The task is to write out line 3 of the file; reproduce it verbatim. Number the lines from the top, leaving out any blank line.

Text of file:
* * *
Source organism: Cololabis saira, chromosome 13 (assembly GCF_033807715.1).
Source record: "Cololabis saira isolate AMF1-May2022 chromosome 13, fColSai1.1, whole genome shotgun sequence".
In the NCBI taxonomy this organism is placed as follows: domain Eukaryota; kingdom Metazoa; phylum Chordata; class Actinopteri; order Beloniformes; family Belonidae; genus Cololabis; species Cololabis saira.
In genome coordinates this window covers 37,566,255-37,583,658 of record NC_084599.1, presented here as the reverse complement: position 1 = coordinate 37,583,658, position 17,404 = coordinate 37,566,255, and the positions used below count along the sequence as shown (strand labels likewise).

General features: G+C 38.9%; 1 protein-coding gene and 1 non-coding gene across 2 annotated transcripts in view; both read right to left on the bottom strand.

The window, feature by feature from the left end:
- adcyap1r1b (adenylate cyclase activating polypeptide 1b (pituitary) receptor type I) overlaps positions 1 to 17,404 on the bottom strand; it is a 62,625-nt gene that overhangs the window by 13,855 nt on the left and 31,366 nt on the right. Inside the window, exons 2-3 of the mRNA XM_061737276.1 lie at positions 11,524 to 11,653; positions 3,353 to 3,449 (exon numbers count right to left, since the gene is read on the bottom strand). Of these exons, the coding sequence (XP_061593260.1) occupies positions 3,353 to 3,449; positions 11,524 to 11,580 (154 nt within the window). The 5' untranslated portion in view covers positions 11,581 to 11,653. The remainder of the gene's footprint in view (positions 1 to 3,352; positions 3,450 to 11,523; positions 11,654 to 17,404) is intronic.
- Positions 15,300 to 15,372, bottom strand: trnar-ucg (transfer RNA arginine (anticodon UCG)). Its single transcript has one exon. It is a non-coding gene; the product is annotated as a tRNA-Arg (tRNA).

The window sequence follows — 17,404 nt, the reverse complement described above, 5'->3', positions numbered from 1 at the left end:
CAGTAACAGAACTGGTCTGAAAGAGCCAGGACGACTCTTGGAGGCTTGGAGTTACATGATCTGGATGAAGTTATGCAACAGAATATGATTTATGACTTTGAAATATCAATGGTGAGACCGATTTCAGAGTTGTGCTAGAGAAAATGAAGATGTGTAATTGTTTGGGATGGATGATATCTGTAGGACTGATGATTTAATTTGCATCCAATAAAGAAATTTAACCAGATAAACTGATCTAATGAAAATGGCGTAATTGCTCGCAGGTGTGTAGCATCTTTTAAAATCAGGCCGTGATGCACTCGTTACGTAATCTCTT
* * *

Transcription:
In the NCBI taxonomy this organism is placed as follows: domain Eukaryota; kingdom Metazoa; phylum Chordata; class Actinopteri; order Beloniformes; family Belonidae; genus Cololabis; species Cololabis saira.